Police say temporary bollards at Ocean Front Walk in Venice have lowered the number of drivers turning onto the pedestrian-only area.
On any weekend in Los Angeles, Venice's Ocean Front Walk fills with joggers, bikers, and tourists.
Saturday was no exception, despite the heat radiating off the asphalt. By midday, the sidewalk cafes swelled with eaters and drinkers and the edges of the pedestrian path filled in with artists, psychics, and loungers.
Arist Niciforos sat painting oceanscapes near the intersection of Ocean Front Walk and Rose Avenue. A 30-year Venice resident, he's been painting at the boardwalk on Saturdays for about two years straight – including August 3. That's the day Nathan Campbell is accused of jumping the sidewalk in his Dodge Avenger and plowing through a Saturday evening crowd, killing a honeymooning Italian woman.
"Amongst the people who are local here, that come down here and try to make everybody's lives a little bit more beautiful through art, it's been somber," Niciforos said.
Amongst city officials, the incident has sparked a serious evaluation of safety concerns surrounding one of L.A.'s most popular tourist destinations.
"We have about 30 points of vehicular ingress and egress to Venice Beach, one of the busiest pedestrian thoroughfares on the West Coast," said L.A City Councilman Mike Bonin, who's district includes Venice. "Most of them have uninterrupted access."
That's led to a lot of near misses along the boardwalk between pedestrians and cars, Bonin said. The Los Angeles Police Department estimates about 4-5 drivers a week turn onto Ocean Front Walk, mistaking it for a street.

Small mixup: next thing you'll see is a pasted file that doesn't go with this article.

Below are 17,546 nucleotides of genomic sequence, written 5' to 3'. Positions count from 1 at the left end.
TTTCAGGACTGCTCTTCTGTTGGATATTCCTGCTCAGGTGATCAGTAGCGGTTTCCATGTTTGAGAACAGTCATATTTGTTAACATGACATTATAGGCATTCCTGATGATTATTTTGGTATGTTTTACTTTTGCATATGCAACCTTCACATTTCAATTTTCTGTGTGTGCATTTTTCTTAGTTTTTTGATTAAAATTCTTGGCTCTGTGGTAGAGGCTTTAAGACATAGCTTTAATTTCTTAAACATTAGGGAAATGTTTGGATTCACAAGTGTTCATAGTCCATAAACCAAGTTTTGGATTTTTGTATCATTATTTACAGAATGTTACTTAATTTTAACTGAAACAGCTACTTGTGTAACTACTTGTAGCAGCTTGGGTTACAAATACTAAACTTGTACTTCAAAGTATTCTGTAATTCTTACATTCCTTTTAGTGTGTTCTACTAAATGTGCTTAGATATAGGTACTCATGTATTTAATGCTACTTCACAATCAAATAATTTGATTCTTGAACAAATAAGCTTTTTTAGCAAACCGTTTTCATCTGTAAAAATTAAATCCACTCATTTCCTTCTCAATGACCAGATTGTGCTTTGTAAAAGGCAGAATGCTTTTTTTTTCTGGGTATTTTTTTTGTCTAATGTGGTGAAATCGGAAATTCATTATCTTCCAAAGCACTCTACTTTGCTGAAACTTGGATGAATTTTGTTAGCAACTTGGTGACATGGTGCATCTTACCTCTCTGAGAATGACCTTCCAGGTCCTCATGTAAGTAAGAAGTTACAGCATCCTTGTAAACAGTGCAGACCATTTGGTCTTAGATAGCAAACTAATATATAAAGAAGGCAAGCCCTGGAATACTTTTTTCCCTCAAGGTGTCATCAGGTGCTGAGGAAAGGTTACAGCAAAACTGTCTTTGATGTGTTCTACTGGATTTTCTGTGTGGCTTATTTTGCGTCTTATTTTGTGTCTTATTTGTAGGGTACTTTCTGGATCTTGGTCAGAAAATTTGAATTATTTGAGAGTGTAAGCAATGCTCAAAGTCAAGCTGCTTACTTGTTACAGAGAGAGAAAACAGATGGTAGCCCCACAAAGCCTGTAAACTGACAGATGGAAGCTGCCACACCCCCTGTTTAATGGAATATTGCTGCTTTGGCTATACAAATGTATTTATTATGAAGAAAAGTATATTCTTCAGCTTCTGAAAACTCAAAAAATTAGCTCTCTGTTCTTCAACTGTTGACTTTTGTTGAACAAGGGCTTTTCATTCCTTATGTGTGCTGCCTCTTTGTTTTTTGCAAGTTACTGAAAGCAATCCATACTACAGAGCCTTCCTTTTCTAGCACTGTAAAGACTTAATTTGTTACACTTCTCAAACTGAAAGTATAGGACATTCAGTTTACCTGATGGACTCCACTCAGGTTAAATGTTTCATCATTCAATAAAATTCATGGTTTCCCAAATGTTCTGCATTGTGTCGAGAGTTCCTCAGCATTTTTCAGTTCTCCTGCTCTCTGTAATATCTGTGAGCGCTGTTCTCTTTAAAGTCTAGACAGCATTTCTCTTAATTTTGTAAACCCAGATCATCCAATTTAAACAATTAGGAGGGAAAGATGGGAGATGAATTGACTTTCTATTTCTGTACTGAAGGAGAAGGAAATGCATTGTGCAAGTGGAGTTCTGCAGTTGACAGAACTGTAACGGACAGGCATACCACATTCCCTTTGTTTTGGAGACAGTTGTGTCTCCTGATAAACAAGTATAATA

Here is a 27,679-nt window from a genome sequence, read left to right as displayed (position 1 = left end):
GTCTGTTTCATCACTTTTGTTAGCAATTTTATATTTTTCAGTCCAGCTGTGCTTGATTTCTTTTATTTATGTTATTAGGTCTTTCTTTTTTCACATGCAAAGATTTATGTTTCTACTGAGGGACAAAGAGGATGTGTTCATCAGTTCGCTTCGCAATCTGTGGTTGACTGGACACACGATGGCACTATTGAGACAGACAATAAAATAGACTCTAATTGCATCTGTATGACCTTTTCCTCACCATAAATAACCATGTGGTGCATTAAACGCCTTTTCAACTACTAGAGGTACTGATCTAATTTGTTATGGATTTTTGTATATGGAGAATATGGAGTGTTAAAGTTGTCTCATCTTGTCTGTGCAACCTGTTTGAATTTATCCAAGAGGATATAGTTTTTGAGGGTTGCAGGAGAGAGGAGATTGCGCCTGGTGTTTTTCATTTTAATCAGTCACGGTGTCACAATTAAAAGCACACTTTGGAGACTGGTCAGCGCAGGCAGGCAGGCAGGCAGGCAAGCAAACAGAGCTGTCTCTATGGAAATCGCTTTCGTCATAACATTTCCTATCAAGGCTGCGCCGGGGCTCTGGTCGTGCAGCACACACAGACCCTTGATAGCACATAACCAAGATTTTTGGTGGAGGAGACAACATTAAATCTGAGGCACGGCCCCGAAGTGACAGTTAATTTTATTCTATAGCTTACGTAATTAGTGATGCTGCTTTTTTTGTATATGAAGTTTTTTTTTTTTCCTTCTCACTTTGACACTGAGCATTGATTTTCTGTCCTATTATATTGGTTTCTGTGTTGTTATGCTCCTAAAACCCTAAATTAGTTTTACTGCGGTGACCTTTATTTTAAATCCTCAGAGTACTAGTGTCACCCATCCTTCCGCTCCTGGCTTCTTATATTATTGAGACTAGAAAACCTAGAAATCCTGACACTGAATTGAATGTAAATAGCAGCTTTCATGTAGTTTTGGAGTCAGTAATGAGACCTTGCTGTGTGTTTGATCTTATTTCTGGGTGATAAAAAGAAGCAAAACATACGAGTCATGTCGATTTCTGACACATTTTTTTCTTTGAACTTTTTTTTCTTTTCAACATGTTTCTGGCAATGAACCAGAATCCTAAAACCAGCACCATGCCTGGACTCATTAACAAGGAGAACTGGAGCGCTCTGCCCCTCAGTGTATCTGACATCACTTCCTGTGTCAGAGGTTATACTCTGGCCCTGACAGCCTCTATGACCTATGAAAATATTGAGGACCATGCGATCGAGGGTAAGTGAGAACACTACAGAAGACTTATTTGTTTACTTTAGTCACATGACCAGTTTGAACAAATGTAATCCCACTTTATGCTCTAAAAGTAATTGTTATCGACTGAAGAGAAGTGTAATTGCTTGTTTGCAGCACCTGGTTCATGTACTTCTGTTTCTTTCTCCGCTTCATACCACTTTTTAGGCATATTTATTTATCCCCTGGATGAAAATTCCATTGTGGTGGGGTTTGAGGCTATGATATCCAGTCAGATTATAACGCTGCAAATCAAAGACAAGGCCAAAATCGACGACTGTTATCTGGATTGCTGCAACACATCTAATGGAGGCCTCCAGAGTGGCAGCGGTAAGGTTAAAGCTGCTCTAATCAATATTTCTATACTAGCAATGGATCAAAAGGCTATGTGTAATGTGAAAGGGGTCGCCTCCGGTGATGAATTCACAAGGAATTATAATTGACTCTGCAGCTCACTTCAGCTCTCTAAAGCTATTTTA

Immediately after August's incident, the city installed temporary bollards at some of the entrance points to Ocean Front Walk. They look like bowling pins protruding from the pavement, but can be run over by an emergency vehicle or garbage truck.
LAPD Sgt. Daniel Gonzalez, who works the boardwalk, said since the temporary barriers went up, he hasn't heard of a single incident of an accidental driver entering Ocean Front Walk.
"A normal person would not want to drive over these barriers," Gonzalez said.
That said, they're not necessarily a long term solution. Niciforos said one of the bollards installed near Rose Avenue, where he sits, has already popped out of the pavement once.
"Plus they're gross," Nicoforos said. "They get all the grease from the underside of cars that run over them and it comes off on people when they walk by."
Bonin said he's conducting a full assessment of the safety needs at the boardwalk and is looking into more visually appealing alternatives, like bike racks, sculptures, or other barriers.
"Every intersection has to be evaluated independently," Bonin said. He'd also like to see a public address system and surveillance cameras installed.
Bonin expects to present an initial proposal to the Venice Neighborhood Council on September 17. It's not yet clear how much the safety upgrades would cost.
Nor would it necessarily prevent an incident like the fatal one in August. The entrance point where Campbell allegedly drove onto Ocean Front Walk is one of the few that actually has cement barriers in place.
He's been charged with murder in Alice Gruppioni's death and has pleaded not-guilty. Campbell is next due in court September 11 to set a preliminary hearing date.